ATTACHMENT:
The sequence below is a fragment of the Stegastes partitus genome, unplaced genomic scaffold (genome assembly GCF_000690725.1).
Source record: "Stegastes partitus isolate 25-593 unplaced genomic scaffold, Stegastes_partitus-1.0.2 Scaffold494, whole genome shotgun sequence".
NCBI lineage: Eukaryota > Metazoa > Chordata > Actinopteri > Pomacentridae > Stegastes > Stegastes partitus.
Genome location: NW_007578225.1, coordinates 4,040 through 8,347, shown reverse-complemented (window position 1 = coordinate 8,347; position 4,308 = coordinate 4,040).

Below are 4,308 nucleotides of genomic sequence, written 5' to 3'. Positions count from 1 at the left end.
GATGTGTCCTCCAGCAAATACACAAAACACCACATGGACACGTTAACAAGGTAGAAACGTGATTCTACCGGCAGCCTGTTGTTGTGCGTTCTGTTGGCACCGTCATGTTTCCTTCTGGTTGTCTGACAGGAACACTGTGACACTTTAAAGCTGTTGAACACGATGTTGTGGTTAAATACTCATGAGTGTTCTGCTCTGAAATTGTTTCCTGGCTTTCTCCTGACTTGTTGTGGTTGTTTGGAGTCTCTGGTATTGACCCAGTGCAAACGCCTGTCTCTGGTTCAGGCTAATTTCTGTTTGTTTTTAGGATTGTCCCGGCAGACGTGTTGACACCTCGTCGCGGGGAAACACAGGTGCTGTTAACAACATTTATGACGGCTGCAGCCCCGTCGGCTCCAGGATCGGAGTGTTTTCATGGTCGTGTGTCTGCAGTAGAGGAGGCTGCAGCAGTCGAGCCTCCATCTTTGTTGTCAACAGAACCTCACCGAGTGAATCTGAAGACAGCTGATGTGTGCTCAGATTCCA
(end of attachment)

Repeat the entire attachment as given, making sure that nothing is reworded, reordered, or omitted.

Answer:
The sequence below is a fragment of the Stegastes partitus genome, unplaced genomic scaffold (genome assembly GCF_000690725.1).
Source record: "Stegastes partitus isolate 25-593 unplaced genomic scaffold, Stegastes_partitus-1.0.2 Scaffold494, whole genome shotgun sequence".
NCBI lineage: Eukaryota > Metazoa > Chordata > Actinopteri > Pomacentridae > Stegastes > Stegastes partitus.
Genome location: NW_007578225.1, coordinates 4,040 through 8,347, shown reverse-complemented (window position 1 = coordinate 8,347; position 4,308 = coordinate 4,040).

Below are 4,308 nucleotides of genomic sequence, written 5' to 3'. Positions count from 1 at the left end.
GATGTGTCCTCCAGCAAATACACAAAACACCACATGGACACGTTAACAAGGTAGAAACGTGATTCTACCGGCAGCCTGTTGTTGTGCGTTCTGTTGGCACCGTCATGTTTCCTTCTGGTTGTCTGACAGGAACACTGTGACACTTTAAAGCTGTTGAACACGATGTTGTGGTTAAATACTCATGAGTGTTCTGCTCTGAAATTGTTTCCTGGCTTTCTCCTGACTTGTTGTGGTTGTTTGGAGTCTCTGGTATTGACCCAGTGCAAACGCCTGTCTCTGGTTCAGGCTAATTTCTGTTTGTTTTTAGGATTGTCCCGGCAGACGTGTTGACACCTCGTCGCGGGGAAACACAGGTGCTGTTAACAACATTTATGACGGCTGCAGCCCCGTCGGCTCCAGGATCGGAGTGTTTTCATGGTCGTGTGTCTGCAGTAGAGGAGGCTGCAGCAGTCGAGCCTCCATCTTTGTTGTCAACAGAACCTCACCGAGTGAATCTGAAGACAGCTGATGTGTGCTCAGATTCCA